Michael Johansson depicts a world defined by commodities: belongings that are required, desired, or occupying a space somewhere in between.
He categorises these objects in various ways: by colour (such as Four hundred Shades of Brown, top); by provenance; by material. Stacking, sorting and compacting to produce towering totems or sprawling installations.
These records of the 'stuff' with which we fill our lives and homes are complemented by works suggesting tongue-in-cheek ways to further gratify our flat-pack, IKEAsy expectations. Anyone for a snap-together rowing boat (below)?
This, at any rate, is the rawer, more disturbing commentary gleaned from Johansson's assembled commodities - themselves commodified via the most rudimentary of criteria. The artist distances himself from obvious manifesto, and his work could equally be seen as a straightforward (and more anodyne) series of visual puns exploring seriality and repetition.
Read in this way, however, the excesses of, for example, suitcases stuffed inside suitcases veer a little too close to the territory of the one-liner, with sharper subtexts in danger of being dwarfed by immediately playful, absurdist presence.
Indeed, there are striking similarities between Johansson's practice and that of UK artist Matthew Darbyshire, who likewise focuses on commodities - his analyses of the things we like so subtle that the irony of our liking them can easily be lost in an intoxicating haze of covetousness.
More recent works by Johansson scrutinise institutions - particularly those associated with art - rather than posited householders.
Hauling the contents of storerooms and cupboardsinto view (left), accumulations of clutter take the place of art holdings, playing dangerously with a notion of art versus detritus, and making it clear that expensive pointlessness is not just the province of the everyday consumer.
It's not often that contemporary artists make the pages of the popular press, but the work of Sanna Dullaway has attracted considerable curiosity and coverage.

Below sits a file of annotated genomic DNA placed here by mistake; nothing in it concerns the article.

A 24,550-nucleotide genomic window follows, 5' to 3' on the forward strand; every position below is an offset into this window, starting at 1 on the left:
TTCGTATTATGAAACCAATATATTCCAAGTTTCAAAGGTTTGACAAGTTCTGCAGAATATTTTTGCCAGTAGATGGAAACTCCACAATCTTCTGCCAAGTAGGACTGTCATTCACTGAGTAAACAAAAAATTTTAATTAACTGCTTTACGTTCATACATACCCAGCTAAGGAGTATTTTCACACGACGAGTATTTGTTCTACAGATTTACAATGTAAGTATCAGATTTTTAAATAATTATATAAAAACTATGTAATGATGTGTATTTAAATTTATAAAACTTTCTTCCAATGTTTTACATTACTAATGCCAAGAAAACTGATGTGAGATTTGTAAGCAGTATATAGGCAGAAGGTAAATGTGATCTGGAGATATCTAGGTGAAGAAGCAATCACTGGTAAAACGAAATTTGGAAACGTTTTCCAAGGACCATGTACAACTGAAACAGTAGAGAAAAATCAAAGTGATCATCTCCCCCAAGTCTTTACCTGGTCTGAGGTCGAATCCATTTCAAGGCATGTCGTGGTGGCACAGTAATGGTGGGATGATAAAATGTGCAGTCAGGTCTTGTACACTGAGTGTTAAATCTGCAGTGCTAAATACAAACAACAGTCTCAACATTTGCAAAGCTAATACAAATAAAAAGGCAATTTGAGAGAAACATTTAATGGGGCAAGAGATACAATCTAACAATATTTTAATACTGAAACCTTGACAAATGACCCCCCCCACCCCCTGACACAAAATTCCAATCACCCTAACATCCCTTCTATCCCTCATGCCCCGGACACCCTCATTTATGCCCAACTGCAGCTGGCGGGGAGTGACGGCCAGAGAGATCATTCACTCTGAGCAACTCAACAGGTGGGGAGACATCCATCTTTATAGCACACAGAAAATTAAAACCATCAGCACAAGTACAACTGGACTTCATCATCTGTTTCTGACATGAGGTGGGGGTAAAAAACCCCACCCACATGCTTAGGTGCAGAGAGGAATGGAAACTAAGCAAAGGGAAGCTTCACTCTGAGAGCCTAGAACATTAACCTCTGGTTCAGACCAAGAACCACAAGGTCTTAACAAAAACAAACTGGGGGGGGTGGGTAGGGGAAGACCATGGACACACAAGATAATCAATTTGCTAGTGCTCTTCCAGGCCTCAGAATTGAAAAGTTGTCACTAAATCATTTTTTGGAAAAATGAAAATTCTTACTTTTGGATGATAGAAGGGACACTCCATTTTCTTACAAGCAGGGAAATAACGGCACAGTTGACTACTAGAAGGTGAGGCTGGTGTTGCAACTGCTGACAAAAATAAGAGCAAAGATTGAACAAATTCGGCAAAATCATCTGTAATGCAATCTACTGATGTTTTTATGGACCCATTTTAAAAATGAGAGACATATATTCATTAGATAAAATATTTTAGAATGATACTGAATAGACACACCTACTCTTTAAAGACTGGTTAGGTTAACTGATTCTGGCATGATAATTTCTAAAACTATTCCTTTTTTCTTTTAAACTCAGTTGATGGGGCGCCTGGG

It's easy to see why, given her simple but intriguing schtick of expertly colourising 'classic' black and white photographs.
This alone would not merit Dullaway a mention here - or even recognition as an artist rather than technician - but we suspect there's more to her work than quite meets the eye (and not just in terms of the transformative processes involved).
For a start, little is known about the apparently ingenuous Ms Dullaway apart from the fact that she runs a business to "colourize (sic) and restore old black & white photos", the results of which are so exceptional that they've started to snowball through the blogosphere.
This endeavour is featured on Facebook and MySpace, but also, somewhat incongruously, on the 'alternative' art site, deviantART, alongside one or two examples of original work.
We're also intrigued by her surname, which seems just too apt (dull away - geddit?) to be entirely credible.
But even if these works do turn out to be exactly what they purport to be - superb specimens from a portfolio set up to showcase an aspiring retoucher - Dullaway's colorisations of often canonical photographs clearly fuel an ever-present debate regarding the integrity of art versus processes of restoration and enhancement.
What's more, the choice of some extraordinarily emotive imagery - Eddie Adams' iconic image of a Viet Cong prisoner shot at point blank range; Malcolm Browne's 1968 Press photo of a self-immolating monk (article top); Dorothea Lange's classic Great Depression portrait (below) - seem expertly calculated to ignite comment or even controversy.
Whatever kind of practice Dullaway may really be marketing here, it seems fairly certain that she'll be assured of a clientele for some time to come.